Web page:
By giving us your feedback, you can help improve your www.NOAA.gov experience. This short, anonymous survey only takes just a few minutes to complete 11 questions. Thank you for your input!Give my feedback
February 9, 2009
Harbor seal pup.
High resolution (Credit: NOAA)
NOAA’s Gulf of the Farallones National Marine Sanctuary advises San Francisco Bay Area beachgoers against interacting with any seal pups they may find on the beach. Newborn harbor seal pups, born in late winter and spring, could suffer permanent harm if someone not licensed in marine mammal rescue were to move them. Seals are also federally protected animals under the Marine Mammal Protection Act, and to interfere with one could incur legal penalties.
Each year, healthy harbor seal pups are separated from their mothers by people who mistake them for orphans. The San Francisco-based Farallones sanctuary advises concerned beachgoers to report suspected orphaned or injured pups to a park ranger, or to one of the following licensed facilities to assess the need for rescue:
Harbor seal mothers normally leave their pups unattended on beaches while feeding at sea. They will later rejoin and nurse them. The presence of humans or dogs near a seal pup could prevent a mother seal from reuniting with her young one.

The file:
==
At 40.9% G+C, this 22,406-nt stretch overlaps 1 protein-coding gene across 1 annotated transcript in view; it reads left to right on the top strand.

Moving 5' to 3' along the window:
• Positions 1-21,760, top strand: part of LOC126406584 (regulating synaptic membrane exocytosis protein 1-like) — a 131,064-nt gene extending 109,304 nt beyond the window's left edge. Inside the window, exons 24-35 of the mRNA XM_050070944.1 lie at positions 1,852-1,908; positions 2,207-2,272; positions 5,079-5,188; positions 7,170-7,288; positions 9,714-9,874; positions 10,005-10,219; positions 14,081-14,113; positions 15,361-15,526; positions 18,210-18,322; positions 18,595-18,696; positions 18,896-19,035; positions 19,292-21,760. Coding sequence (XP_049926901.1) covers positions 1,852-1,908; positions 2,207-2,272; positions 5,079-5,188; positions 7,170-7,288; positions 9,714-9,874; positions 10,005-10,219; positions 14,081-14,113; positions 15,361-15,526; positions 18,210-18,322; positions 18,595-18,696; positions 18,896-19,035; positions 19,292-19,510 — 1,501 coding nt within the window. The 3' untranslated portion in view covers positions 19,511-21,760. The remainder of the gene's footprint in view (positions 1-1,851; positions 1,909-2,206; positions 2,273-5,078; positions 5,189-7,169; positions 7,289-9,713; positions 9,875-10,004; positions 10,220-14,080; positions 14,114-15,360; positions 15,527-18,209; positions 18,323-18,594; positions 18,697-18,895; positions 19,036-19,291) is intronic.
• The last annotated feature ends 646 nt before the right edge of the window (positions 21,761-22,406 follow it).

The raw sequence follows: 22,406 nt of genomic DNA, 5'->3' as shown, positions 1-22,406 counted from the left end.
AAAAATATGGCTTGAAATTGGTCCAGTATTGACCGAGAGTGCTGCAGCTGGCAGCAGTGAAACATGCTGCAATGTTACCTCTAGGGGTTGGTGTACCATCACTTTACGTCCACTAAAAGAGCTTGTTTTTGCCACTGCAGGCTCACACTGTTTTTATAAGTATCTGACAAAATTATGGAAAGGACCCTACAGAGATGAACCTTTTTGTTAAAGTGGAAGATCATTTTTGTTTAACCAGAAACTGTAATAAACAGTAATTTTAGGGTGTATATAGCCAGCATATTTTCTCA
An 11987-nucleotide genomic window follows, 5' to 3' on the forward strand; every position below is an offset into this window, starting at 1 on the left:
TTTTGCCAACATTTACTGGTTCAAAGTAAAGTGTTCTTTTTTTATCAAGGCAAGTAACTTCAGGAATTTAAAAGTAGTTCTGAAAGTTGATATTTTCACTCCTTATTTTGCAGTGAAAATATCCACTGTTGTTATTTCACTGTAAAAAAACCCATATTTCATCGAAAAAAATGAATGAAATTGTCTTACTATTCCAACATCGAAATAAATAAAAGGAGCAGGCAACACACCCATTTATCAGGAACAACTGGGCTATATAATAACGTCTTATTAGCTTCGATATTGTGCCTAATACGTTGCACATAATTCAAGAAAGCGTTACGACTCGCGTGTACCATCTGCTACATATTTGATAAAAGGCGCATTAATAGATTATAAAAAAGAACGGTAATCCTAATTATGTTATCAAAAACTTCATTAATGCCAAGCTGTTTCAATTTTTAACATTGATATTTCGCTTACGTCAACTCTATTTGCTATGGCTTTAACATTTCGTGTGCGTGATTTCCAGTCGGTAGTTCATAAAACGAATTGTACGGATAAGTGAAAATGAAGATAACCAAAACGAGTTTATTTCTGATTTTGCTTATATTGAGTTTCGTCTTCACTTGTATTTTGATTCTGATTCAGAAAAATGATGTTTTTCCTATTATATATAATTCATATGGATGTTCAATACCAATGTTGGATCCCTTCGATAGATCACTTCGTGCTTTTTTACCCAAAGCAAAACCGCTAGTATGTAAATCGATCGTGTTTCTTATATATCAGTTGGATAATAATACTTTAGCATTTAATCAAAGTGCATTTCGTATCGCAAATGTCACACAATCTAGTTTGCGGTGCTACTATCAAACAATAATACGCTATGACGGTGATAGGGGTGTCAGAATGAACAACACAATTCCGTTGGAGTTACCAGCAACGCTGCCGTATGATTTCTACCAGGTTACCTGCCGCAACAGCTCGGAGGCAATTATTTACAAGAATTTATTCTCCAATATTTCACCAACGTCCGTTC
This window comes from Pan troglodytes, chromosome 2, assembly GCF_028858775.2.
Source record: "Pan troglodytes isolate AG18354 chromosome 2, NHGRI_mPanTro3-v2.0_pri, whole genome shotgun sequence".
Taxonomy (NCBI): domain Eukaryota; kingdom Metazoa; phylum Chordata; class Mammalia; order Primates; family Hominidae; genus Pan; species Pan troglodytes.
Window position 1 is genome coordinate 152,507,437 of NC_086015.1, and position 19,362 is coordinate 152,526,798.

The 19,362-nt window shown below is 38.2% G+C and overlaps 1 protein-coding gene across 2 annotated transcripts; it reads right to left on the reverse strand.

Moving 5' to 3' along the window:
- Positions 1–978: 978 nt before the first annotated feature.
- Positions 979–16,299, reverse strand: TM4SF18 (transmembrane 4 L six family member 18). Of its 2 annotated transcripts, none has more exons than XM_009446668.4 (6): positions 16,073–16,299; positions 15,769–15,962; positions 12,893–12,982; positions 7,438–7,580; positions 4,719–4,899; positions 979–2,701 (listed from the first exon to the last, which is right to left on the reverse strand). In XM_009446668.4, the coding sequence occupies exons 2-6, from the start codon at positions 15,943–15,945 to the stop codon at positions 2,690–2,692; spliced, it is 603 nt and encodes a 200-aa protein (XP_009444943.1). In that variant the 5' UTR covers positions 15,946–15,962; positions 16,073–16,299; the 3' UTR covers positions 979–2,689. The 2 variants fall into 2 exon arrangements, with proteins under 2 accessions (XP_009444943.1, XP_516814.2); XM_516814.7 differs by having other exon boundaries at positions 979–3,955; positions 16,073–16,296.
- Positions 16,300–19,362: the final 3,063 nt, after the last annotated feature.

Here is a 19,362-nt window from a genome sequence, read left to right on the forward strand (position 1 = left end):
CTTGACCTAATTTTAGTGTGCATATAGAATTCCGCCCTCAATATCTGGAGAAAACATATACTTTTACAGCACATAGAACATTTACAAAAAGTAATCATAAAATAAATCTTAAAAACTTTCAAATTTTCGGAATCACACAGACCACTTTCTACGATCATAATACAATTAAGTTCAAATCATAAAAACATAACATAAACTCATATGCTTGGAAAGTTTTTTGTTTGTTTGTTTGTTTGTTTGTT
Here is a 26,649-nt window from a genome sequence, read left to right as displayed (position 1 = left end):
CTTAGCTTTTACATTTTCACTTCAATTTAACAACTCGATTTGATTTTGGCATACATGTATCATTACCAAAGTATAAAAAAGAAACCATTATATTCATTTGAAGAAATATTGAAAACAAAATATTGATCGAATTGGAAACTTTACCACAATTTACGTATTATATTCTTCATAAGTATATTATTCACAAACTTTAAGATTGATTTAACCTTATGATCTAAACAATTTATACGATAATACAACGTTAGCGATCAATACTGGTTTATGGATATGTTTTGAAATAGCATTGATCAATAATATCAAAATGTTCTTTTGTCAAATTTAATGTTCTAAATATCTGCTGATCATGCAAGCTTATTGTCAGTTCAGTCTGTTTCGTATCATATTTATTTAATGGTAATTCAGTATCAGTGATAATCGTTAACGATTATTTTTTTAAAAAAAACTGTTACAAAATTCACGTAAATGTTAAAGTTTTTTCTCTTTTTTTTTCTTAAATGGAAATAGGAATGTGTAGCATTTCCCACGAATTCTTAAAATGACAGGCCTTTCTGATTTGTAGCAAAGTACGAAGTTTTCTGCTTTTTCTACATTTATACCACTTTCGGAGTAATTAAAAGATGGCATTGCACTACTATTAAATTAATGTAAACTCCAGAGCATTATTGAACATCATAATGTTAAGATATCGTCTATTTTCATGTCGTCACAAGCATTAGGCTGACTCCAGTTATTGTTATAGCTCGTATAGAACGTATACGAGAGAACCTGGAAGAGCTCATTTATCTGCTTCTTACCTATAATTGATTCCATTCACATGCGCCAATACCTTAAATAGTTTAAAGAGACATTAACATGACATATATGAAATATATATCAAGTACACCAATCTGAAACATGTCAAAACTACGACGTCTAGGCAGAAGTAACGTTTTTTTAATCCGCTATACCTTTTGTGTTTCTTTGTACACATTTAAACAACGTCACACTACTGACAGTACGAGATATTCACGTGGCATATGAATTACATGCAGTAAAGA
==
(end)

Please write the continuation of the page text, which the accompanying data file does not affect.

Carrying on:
Such disturbance can result in pup deaths, and if persistent around a seal rookery, could contribute to overall lower birth rates, reduced habitat use and eventual abandonment of seals’ haul-out sites. Although some wildlife experts recommend keeping 300 feet from any seal pups, even at that distance disturbance can occur.
“The rule of thumb is, if a seal reacts to your presence, you're too close,” said sanctuary marine biologist Jan Roletto. “Avoid eye contact and back away slowly until they no longer notice you.”
Approximately one-fifth of the state’s harbor seals live in the Farallones sanctuary, whose largest breeding grounds are Bolinas Lagoon and Tomales Bay. They haul out in groups ranging from a few to several hundred. Females generally give birth on sandy beaches or rocky reefs to a single pup, which nurses for three to four weeks. For more information on sanctuary wildlife and programs, visit the sanctuary and sanctuary association’s Web sites or call 415-561-6625.
NOAA understands and predicts changes in the Earth's environment, from the depths of the ocean to the surface of the sun, and conserves and manages our coastal and marine resources.